AUSTIN—This week, citizens in Travis County are facing life under a strict new rule: wear a mask when going out in public, or potentially be fined up to $1,000 or even thrown in jail for up to six months.

On Monday, Travis County Judge Sarah Eckhardt and Austin Mayor Steve Adler announced their new countywide stay-at-home order, an updated version of their previous one that began on March 24.

Their new order extends to May 8 and still restricts travel to “essential only,” bans any gatherings of any number outside a single household, and prohibits “non-essential” businesses from operating. But now the stay-at-home order also requires everyone over the age of 10 to wear a mask when going out in public for “essential work or activities.”

“The order now says that if you go outside, you need to put on a face covering,” said Mayor Adler.

Judge Eckhardt added the order imposes “civil and criminal consequences to a failure to adapt to these new behaviors,” and Adler encouraged citizens to report on one another if they see violations.

Numerous citizens reacted to the officials’ social media posts about the order.

“So now you are trying to control what people wear, by requiring face masks?? How does government code [chapter] 418 apply there?” one citizen commented. “It states control ingress and egress and the movement of people. I see nothing that you have the authority to dictate what someone wears!”

In addition to others who questioned if the officials had the constitutional authority to enact such a mandate, several also questioned if there’s truly evidence to support their extended and tightened lockdowns.

“Where is the justification to extend it? Data shows new cases have peaked and are flattening. Face covers weren’t required before, why the change?” one citizen wrote.

“The models are showing no shortage of ICU beds and ventilators in the county or the state. The numbers show that the curve is flattening,” another wrote. “The stated goal of social distancing was to [ensure] no shortage of hospital staff, beds and ventilators. We accomplished that. Why masks NOW?”

“The stay at home was to prevent hospital overcrowding. [You] just said it has peaked and slowed so you are now wanting to extend to wait out the virus? That won’t work,” another added. “Eventually we will open and people will still get this. We can’t be under house arrest in perpetuity.”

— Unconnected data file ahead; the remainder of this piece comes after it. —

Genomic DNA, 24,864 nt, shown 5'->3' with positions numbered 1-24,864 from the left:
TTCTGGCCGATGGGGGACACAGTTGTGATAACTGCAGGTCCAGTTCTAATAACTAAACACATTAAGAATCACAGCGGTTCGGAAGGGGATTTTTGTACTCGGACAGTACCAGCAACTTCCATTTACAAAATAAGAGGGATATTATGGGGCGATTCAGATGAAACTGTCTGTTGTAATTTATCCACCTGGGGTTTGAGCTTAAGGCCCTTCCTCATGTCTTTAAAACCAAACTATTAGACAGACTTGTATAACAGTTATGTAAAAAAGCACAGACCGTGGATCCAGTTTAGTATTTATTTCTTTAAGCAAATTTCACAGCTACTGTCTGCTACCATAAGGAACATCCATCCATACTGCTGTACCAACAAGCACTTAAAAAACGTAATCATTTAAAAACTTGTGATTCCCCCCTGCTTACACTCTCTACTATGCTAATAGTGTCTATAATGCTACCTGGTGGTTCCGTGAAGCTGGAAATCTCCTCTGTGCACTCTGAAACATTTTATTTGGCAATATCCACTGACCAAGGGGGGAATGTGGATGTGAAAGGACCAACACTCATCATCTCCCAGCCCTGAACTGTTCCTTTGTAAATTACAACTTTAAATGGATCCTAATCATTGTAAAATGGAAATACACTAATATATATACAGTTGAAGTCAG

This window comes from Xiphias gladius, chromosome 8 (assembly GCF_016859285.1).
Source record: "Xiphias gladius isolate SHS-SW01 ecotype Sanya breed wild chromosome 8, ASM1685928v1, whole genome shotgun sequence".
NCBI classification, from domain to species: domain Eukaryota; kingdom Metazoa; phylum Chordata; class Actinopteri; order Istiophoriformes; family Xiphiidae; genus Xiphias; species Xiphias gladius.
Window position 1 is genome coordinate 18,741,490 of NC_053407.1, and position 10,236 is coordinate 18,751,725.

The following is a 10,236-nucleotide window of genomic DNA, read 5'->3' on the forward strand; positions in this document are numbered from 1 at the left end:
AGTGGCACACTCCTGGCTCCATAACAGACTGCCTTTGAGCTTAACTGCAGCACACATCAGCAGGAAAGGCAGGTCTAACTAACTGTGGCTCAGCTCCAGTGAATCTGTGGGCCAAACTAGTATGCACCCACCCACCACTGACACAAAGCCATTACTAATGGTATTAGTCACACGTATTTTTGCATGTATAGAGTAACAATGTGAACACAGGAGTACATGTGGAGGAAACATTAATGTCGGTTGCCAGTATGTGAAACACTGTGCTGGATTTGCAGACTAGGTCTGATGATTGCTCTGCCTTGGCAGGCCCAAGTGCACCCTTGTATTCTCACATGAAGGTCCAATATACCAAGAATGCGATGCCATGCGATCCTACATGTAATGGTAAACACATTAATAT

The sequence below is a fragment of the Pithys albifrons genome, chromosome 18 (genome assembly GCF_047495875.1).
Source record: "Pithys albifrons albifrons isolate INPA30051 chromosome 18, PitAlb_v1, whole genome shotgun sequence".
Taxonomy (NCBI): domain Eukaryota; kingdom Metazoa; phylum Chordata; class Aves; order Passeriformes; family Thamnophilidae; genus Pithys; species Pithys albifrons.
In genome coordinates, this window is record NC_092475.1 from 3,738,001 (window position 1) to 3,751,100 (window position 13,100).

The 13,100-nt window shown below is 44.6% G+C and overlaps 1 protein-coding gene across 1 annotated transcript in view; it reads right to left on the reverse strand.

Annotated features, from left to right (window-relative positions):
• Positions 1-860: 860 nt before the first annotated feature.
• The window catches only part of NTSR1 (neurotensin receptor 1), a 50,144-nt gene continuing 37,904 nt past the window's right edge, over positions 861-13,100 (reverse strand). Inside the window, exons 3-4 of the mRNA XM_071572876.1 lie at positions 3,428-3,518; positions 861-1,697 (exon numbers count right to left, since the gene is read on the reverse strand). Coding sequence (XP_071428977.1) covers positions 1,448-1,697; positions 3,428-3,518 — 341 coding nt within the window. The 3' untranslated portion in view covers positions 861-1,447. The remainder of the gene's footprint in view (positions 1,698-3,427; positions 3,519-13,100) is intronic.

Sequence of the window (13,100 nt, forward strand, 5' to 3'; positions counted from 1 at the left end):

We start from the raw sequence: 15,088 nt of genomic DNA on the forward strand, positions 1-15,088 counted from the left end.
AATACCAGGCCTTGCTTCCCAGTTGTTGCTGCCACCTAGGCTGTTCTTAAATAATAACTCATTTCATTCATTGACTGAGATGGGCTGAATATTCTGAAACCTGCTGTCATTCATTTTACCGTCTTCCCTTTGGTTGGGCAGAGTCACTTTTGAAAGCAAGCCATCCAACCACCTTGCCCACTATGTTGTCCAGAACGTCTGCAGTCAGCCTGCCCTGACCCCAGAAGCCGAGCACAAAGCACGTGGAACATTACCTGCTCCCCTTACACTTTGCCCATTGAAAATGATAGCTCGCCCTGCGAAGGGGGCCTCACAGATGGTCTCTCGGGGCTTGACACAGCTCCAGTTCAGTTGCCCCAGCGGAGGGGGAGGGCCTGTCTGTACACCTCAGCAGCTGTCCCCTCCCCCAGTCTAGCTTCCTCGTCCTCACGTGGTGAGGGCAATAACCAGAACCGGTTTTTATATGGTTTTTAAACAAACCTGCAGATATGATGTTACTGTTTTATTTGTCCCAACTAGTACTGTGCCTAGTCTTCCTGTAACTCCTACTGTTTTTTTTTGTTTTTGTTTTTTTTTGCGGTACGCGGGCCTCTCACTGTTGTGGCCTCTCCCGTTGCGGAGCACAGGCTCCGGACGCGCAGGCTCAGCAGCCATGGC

Eckhardt and Adler’s order requires only fabric masks, not medical-grade, but there is currently disagreement among scientists and medical professionals if masks, especially fabric, make a substantial difference in preventing the spread of the coronavirus. Even the World Health Organization wrote this month that “there is currently no evidence that wearing a mask (whether medical or other types) by healthy persons in the wider community setting, including universal community masking, can prevent them from infection with respiratory viruses, including COVID-19.”

“Unnecessary and ill-informed government overreach,” one citizen tweeted about the Travis County order. “We’re shutting down the economy and ruining people’s lives for a number of deaths that will be lower than [an] average year of traffic fatalities.”

“Why don’t you do something that’s actually helpful, and start planning how to get people back to work, schools open, and protecting people’s livelihoods?!” another said.

Of the 1.27 million people in Travis County, there are currently 856 confirmed cases of coronavirus, or roughly 0.06 percent of the population. Eleven have tragically died.

From 2017 to 2018, 49 Travis County citizens died from the flu.

Across the state of 29 million Texans, there are currently 318 coronavirus deaths. This flu season, 6,384 Texans died from influenza and pneumonia.

Meanwhile, 22 million Americans have lost their jobs in the past four weeks. In Austin alone, city officials project that 261,000 citizens—a quarter of all Austin workers—will lose their jobs during the coronavirus crisis.

Jacob Asmussen

Jacob Asmussen is a Senior Journalist for Texas Scorecard. He attended the University of Mary Hardin-Baylor and in 2017 earned a double major in public relations and piano performance.

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